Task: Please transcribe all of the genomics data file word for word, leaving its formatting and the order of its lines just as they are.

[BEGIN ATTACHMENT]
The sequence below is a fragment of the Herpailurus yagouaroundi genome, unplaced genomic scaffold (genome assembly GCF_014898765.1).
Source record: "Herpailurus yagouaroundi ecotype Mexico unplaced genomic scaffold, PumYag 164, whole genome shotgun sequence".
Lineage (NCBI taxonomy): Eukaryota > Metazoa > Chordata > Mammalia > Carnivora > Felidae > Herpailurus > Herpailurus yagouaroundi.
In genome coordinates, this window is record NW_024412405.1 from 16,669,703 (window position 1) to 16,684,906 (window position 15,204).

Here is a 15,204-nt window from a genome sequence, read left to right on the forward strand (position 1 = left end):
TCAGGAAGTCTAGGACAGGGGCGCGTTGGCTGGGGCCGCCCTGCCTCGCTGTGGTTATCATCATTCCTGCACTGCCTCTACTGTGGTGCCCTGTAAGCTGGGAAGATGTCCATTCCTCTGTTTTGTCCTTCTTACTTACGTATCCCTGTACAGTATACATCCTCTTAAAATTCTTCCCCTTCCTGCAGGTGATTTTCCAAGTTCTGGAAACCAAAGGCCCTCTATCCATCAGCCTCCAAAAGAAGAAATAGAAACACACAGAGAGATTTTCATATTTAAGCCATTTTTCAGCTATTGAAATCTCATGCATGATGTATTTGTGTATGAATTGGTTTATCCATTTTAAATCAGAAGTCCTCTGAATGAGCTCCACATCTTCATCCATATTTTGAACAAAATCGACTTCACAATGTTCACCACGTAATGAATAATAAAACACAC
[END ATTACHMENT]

The sequence below is a fragment of the Herpailurus yagouaroundi genome, unplaced genomic scaffold (genome assembly GCF_014898765.1).
Source record: "Herpailurus yagouaroundi ecotype Mexico unplaced genomic scaffold, PumYag 164, whole genome shotgun sequence".
Lineage (NCBI taxonomy): Eukaryota > Metazoa > Chordata > Mammalia > Carnivora > Felidae > Herpailurus > Herpailurus yagouaroundi.
In genome coordinates, this window is record NW_024412405.1 from 16,669,703 (window position 1) to 16,684,906 (window position 15,204).

Here is a 15,204-nt window from a genome sequence, read left to right on the forward strand (position 1 = left end):
TCAGGAAGTCTAGGACAGGGGCGCGTTGGCTGGGGCCGCCCTGCCTCGCTGTGGTTATCATCATTCCTGCACTGCCTCTACTGTGGTGCCCTGTAAGCTGGGAAGATGTCCATTCCTCTGTTTTGTCCTTCTTACTTACGTATCCCTGTACAGTATACATCCTCTTAAAATTCTTCCCCTTCCTGCAGGTGATTTTCCAAGTTCTGGAAACCAAAGGCCCTCTATCCATCAGCCTCCAAAAGAAGAAATAGAAACACACAGAGAGATTTTCATATTTAAGCCATTTTTCAGCTATTGAAATCTCATGCATGATGTATTTGTGTATGAATTGGTTTATCCATTTTAAATCAGAAGTCCTCTGAATGAGCTCCACATCTTCATCCATATTTTGAACAAAATCGACTTCACAATGTTCACCACGTAATGAATAATAAAACACAC